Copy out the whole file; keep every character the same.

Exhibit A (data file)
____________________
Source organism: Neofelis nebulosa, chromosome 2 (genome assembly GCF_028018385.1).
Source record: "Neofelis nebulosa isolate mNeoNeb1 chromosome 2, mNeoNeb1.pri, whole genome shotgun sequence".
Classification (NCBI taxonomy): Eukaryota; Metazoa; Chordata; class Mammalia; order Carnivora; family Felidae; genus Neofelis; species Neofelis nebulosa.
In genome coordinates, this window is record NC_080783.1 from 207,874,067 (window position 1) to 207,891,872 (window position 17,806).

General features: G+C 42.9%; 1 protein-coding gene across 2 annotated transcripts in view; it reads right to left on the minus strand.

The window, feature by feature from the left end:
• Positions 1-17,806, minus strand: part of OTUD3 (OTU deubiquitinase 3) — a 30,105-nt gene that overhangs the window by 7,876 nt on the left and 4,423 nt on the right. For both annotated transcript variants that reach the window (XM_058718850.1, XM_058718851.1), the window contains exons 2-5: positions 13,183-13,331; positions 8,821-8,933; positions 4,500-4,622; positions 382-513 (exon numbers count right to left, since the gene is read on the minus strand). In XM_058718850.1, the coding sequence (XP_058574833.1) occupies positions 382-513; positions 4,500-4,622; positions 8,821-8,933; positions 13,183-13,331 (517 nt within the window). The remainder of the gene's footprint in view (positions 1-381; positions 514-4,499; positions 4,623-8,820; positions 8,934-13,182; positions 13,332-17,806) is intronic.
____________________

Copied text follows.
Source organism: Neofelis nebulosa, chromosome 2 (genome assembly GCF_028018385.1).
Source record: "Neofelis nebulosa isolate mNeoNeb1 chromosome 2, mNeoNeb1.pri, whole genome shotgun sequence".
Classification (NCBI taxonomy): Eukaryota; Metazoa; Chordata; class Mammalia; order Carnivora; family Felidae; genus Neofelis; species Neofelis nebulosa.
In genome coordinates, this window is record NC_080783.1 from 207,874,067 (window position 1) to 207,891,872 (window position 17,806).

General features: G+C 42.9%; 1 protein-coding gene across 2 annotated transcripts in view; it reads right to left on the minus strand.

The window, feature by feature from the left end:
• Positions 1-17,806, minus strand: part of OTUD3 (OTU deubiquitinase 3) — a 30,105-nt gene that overhangs the window by 7,876 nt on the left and 4,423 nt on the right. For both annotated transcript variants that reach the window (XM_058718850.1, XM_058718851.1), the window contains exons 2-5: positions 13,183-13,331; positions 8,821-8,933; positions 4,500-4,622; positions 382-513 (exon numbers count right to left, since the gene is read on the minus strand). In XM_058718850.1, the coding sequence (XP_058574833.1) occupies positions 382-513; positions 4,500-4,622; positions 8,821-8,933; positions 13,183-13,331 (517 nt within the window). The remainder of the gene's footprint in view (positions 1-381; positions 514-4,499; positions 4,623-8,820; positions 8,934-13,182; positions 13,332-17,806) is intronic.